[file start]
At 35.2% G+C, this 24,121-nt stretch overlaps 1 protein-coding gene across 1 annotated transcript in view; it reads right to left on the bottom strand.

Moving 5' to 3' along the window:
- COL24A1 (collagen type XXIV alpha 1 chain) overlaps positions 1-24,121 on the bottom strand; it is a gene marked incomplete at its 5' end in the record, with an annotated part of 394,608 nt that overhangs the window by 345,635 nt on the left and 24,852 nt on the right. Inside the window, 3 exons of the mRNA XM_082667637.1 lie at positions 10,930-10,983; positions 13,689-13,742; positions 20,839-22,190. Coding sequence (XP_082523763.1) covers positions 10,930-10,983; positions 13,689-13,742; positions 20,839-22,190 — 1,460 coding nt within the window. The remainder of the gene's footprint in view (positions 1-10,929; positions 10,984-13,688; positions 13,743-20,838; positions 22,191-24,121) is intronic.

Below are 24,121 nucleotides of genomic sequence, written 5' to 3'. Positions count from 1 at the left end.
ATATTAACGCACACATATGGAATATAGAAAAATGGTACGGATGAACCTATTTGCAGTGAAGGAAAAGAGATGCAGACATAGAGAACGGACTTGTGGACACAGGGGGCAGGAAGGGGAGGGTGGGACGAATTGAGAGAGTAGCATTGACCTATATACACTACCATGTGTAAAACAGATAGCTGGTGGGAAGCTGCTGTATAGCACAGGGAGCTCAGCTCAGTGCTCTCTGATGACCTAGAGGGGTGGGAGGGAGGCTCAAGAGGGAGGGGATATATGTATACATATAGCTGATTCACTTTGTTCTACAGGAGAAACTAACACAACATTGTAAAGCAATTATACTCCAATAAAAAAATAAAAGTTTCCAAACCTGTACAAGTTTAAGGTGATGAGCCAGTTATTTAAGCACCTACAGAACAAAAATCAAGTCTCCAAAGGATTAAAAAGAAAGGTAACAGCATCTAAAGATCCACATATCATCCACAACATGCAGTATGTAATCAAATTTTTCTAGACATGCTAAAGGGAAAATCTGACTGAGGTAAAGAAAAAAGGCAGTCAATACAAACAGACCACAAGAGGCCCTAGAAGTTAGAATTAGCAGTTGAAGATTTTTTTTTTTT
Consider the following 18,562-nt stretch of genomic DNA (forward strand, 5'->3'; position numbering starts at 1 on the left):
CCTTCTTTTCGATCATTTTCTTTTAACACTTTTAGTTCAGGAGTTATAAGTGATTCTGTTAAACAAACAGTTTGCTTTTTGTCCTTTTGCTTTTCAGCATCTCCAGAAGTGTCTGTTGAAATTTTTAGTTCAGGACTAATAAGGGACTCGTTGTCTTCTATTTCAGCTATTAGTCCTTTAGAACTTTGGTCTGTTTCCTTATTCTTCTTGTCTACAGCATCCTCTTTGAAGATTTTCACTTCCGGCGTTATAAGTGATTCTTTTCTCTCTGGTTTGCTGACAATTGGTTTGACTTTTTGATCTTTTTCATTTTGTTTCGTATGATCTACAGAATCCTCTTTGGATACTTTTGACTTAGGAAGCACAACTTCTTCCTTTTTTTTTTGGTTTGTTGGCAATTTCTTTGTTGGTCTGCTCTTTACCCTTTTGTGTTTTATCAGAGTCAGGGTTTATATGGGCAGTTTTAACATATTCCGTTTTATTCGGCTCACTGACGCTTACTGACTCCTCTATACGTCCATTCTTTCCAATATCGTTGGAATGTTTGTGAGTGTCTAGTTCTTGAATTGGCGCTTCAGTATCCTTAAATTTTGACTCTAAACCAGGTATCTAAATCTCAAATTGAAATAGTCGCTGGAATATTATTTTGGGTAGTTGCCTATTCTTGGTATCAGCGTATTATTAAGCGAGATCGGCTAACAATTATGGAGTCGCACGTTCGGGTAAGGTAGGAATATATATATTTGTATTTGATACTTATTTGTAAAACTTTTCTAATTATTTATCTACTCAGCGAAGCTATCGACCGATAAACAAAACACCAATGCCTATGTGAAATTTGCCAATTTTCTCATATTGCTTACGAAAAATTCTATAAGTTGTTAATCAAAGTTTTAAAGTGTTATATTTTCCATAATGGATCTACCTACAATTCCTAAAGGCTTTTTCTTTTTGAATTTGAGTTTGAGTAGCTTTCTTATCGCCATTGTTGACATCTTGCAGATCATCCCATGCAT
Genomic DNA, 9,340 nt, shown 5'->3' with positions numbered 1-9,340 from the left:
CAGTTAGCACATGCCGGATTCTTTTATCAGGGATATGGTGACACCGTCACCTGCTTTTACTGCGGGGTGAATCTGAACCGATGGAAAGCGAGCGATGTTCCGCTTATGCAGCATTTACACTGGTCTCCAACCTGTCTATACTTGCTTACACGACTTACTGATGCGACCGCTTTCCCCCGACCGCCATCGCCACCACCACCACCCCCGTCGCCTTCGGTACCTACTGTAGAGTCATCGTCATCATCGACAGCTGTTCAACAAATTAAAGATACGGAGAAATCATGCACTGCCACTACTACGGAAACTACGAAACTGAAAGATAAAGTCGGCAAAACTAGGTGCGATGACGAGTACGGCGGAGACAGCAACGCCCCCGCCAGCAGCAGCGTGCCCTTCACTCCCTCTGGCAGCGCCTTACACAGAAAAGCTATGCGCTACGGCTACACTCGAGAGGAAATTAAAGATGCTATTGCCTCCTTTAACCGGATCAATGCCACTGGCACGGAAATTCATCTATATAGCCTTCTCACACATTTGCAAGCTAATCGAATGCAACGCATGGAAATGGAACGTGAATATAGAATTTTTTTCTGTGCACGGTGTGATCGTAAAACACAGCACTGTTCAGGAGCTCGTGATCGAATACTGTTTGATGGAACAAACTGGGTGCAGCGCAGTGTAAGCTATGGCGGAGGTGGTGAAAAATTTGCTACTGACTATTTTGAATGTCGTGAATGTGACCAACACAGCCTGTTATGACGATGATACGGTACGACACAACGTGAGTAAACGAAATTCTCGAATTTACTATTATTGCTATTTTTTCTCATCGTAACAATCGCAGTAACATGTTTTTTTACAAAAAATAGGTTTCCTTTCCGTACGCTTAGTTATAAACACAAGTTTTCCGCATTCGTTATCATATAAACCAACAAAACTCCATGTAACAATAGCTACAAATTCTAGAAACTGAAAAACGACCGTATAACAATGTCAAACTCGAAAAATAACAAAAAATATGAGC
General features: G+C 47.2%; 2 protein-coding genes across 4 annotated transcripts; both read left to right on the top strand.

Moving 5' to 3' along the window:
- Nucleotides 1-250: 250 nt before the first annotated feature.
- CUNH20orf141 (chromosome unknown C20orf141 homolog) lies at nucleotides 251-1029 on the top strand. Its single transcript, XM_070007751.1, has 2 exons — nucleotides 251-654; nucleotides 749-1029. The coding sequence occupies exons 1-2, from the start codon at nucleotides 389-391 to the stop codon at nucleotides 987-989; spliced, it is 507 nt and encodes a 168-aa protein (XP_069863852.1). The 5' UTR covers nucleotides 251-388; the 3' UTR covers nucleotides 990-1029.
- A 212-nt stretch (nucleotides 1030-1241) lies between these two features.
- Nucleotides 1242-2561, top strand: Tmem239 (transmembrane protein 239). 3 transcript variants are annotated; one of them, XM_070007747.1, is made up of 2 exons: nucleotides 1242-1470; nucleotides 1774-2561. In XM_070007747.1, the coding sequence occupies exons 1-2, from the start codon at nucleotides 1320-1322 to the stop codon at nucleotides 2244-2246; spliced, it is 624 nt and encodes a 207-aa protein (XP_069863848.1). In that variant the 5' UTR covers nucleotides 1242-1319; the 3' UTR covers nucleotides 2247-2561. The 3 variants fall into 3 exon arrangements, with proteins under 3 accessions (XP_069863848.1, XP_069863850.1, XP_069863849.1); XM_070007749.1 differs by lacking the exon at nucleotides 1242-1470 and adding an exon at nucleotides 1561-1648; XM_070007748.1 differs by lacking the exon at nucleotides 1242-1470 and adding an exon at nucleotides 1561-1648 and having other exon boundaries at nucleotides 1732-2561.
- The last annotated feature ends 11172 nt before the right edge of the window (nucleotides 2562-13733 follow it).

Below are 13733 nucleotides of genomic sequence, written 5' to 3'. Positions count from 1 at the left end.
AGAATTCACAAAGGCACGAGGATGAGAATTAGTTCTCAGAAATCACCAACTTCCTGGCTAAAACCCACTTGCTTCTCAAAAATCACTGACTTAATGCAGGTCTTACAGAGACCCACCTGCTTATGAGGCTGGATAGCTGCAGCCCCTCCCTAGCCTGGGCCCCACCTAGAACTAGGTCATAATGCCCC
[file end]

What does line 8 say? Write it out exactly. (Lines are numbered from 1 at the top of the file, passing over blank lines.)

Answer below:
Genomic DNA, 9,340 nt, shown 5'->3' with positions numbered 1-9,340 from the left: